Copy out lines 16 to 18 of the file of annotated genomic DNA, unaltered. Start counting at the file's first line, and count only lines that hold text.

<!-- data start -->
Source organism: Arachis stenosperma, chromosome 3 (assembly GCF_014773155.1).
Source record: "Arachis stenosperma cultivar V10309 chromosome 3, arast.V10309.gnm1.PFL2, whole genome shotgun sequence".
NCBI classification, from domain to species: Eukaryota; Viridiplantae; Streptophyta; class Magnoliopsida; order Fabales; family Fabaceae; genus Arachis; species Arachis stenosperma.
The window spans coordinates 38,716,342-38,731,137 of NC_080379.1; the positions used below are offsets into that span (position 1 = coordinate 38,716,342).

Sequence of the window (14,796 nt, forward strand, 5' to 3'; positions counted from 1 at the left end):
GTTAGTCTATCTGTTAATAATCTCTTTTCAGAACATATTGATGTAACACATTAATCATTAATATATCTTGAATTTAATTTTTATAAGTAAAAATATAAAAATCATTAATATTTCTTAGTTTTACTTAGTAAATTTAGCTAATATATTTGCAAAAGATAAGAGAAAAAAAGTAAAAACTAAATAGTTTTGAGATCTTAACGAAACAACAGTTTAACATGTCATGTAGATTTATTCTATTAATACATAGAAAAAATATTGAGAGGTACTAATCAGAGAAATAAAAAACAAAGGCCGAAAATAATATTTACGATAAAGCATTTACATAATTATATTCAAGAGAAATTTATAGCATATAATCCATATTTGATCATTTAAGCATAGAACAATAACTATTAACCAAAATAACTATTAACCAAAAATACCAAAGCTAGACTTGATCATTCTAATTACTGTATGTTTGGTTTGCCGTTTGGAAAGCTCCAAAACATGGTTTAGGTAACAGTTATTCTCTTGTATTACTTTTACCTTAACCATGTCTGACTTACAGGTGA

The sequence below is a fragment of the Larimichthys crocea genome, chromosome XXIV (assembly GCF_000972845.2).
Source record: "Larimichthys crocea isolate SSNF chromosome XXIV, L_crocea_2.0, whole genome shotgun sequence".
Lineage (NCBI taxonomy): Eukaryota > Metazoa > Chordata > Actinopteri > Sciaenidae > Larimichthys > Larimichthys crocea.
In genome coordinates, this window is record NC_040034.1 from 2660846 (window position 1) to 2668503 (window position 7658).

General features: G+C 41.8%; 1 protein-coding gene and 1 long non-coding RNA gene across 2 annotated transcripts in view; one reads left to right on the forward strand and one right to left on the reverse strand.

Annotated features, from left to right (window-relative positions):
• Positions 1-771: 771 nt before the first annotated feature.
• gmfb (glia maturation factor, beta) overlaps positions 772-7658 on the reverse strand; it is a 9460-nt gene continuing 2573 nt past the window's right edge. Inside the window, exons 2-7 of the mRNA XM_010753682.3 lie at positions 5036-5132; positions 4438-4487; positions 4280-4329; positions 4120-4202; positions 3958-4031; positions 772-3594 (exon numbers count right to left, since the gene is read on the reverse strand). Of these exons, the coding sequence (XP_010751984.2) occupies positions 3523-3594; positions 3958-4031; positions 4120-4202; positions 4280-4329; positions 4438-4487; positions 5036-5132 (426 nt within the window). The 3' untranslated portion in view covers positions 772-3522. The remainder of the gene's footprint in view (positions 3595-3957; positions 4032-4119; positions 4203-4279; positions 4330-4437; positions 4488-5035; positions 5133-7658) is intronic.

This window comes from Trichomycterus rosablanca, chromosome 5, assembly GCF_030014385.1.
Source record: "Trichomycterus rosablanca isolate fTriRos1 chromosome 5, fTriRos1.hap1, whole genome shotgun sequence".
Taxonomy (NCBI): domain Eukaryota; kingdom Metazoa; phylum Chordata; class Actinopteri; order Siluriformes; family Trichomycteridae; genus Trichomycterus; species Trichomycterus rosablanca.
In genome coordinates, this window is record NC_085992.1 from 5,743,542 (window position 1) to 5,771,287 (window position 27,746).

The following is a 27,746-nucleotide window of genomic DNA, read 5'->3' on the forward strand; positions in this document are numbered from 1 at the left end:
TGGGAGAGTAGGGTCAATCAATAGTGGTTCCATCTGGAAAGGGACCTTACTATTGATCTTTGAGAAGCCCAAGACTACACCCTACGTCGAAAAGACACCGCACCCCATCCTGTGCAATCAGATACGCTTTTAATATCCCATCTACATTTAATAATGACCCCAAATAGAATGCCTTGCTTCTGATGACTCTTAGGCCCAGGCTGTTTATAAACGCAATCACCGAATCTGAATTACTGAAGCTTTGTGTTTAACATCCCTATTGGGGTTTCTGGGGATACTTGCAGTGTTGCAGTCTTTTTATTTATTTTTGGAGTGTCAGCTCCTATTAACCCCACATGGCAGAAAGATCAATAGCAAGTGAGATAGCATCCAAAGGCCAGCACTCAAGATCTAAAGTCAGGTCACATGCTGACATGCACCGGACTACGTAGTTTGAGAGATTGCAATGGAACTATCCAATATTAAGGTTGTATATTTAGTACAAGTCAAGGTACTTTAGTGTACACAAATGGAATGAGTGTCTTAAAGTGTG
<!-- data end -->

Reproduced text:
Source record: "Trichomycterus rosablanca isolate fTriRos1 chromosome 5, fTriRos1.hap1, whole genome shotgun sequence".
Taxonomy (NCBI): domain Eukaryota; kingdom Metazoa; phylum Chordata; class Actinopteri; order Siluriformes; family Trichomycteridae; genus Trichomycterus; species Trichomycterus rosablanca.
In genome coordinates, this window is record NC_085992.1 from 5,743,542 (window position 1) to 5,771,287 (window position 27,746).